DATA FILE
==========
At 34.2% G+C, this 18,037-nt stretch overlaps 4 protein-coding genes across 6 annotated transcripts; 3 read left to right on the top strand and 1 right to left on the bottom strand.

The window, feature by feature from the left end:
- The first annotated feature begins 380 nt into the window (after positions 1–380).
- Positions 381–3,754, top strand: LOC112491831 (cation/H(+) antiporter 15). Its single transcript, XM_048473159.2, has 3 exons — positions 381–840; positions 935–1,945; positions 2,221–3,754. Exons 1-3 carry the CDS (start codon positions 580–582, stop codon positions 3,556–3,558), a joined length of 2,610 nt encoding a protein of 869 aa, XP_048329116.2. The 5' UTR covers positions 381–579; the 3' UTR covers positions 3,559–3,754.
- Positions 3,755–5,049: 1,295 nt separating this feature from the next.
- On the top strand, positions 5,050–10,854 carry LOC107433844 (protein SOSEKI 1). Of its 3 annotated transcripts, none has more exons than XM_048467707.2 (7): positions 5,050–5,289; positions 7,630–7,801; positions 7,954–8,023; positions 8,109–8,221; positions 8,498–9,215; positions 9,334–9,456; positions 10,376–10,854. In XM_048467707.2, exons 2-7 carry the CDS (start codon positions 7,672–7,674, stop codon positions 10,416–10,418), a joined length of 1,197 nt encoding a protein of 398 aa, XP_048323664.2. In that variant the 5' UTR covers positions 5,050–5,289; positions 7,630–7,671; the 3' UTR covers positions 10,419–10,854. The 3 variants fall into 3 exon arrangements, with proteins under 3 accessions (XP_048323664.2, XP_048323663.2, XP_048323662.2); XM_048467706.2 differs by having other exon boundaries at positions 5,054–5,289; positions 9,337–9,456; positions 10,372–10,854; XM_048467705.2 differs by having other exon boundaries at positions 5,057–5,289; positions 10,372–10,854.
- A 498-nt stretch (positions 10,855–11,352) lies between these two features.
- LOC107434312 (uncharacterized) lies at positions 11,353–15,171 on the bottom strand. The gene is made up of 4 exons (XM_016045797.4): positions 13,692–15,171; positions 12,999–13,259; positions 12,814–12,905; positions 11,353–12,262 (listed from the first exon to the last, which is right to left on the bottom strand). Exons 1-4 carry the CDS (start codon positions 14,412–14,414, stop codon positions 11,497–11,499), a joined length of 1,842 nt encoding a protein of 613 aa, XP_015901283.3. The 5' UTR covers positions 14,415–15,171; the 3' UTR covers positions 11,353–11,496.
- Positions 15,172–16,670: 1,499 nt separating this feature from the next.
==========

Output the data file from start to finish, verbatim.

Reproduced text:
At 34.2% G+C, this 18,037-nt stretch overlaps 4 protein-coding genes across 6 annotated transcripts; 3 read left to right on the top strand and 1 right to left on the bottom strand.

The window, feature by feature from the left end:
- The first annotated feature begins 380 nt into the window (after positions 1–380).
- Positions 381–3,754, top strand: LOC112491831 (cation/H(+) antiporter 15). Its single transcript, XM_048473159.2, has 3 exons — positions 381–840; positions 935–1,945; positions 2,221–3,754. Exons 1-3 carry the CDS (start codon positions 580–582, stop codon positions 3,556–3,558), a joined length of 2,610 nt encoding a protein of 869 aa, XP_048329116.2. The 5' UTR covers positions 381–579; the 3' UTR covers positions 3,559–3,754.
- Positions 3,755–5,049: 1,295 nt separating this feature from the next.
- On the top strand, positions 5,050–10,854 carry LOC107433844 (protein SOSEKI 1). Of its 3 annotated transcripts, none has more exons than XM_048467707.2 (7): positions 5,050–5,289; positions 7,630–7,801; positions 7,954–8,023; positions 8,109–8,221; positions 8,498–9,215; positions 9,334–9,456; positions 10,376–10,854. In XM_048467707.2, exons 2-7 carry the CDS (start codon positions 7,672–7,674, stop codon positions 10,416–10,418), a joined length of 1,197 nt encoding a protein of 398 aa, XP_048323664.2. In that variant the 5' UTR covers positions 5,050–5,289; positions 7,630–7,671; the 3' UTR covers positions 10,419–10,854. The 3 variants fall into 3 exon arrangements, with proteins under 3 accessions (XP_048323664.2, XP_048323663.2, XP_048323662.2); XM_048467706.2 differs by having other exon boundaries at positions 5,054–5,289; positions 9,337–9,456; positions 10,372–10,854; XM_048467705.2 differs by having other exon boundaries at positions 5,057–5,289; positions 10,372–10,854.
- A 498-nt stretch (positions 10,855–11,352) lies between these two features.
- LOC107434312 (uncharacterized) lies at positions 11,353–15,171 on the bottom strand. The gene is made up of 4 exons (XM_016045797.4): positions 13,692–15,171; positions 12,999–13,259; positions 12,814–12,905; positions 11,353–12,262 (listed from the first exon to the last, which is right to left on the bottom strand). Exons 1-4 carry the CDS (start codon positions 14,412–14,414, stop codon positions 11,497–11,499), a joined length of 1,842 nt encoding a protein of 613 aa, XP_015901283.3. The 5' UTR covers positions 14,415–15,171; the 3' UTR covers positions 11,353–11,496.
- Positions 15,172–16,670: 1,499 nt separating this feature from the next.